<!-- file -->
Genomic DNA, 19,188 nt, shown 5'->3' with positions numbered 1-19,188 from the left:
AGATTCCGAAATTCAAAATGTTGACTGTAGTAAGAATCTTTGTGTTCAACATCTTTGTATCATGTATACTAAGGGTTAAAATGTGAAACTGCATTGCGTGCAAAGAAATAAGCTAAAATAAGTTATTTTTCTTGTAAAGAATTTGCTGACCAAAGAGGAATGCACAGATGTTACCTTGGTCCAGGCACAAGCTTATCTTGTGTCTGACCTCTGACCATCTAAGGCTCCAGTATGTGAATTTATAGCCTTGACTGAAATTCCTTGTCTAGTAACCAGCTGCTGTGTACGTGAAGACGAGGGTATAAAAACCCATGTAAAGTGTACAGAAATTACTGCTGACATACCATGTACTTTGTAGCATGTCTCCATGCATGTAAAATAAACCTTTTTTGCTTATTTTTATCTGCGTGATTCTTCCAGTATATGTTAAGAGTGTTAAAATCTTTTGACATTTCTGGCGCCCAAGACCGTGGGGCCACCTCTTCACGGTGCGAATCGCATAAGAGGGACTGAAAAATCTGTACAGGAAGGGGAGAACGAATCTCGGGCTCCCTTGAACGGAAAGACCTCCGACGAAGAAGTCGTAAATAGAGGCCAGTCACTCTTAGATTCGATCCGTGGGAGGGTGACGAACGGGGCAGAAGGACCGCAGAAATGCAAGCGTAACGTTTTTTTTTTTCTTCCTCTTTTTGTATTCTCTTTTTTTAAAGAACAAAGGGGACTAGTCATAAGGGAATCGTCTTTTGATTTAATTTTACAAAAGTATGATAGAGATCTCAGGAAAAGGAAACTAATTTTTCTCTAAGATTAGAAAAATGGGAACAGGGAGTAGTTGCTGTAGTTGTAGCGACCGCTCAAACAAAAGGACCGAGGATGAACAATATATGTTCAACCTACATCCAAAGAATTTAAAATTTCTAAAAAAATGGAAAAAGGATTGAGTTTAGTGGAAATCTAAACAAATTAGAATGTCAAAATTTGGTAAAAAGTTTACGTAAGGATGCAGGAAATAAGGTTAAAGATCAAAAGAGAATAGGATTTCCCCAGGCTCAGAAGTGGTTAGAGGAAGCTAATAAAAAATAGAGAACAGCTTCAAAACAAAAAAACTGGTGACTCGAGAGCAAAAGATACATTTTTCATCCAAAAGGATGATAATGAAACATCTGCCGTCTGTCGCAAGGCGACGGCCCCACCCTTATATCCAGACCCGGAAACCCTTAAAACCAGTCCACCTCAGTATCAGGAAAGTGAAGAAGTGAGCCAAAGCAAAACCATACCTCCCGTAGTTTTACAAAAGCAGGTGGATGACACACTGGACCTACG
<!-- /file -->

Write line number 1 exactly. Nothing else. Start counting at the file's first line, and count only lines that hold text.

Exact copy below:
Genomic DNA, 19,188 nt, shown 5'->3' with positions numbered 1-19,188 from the left: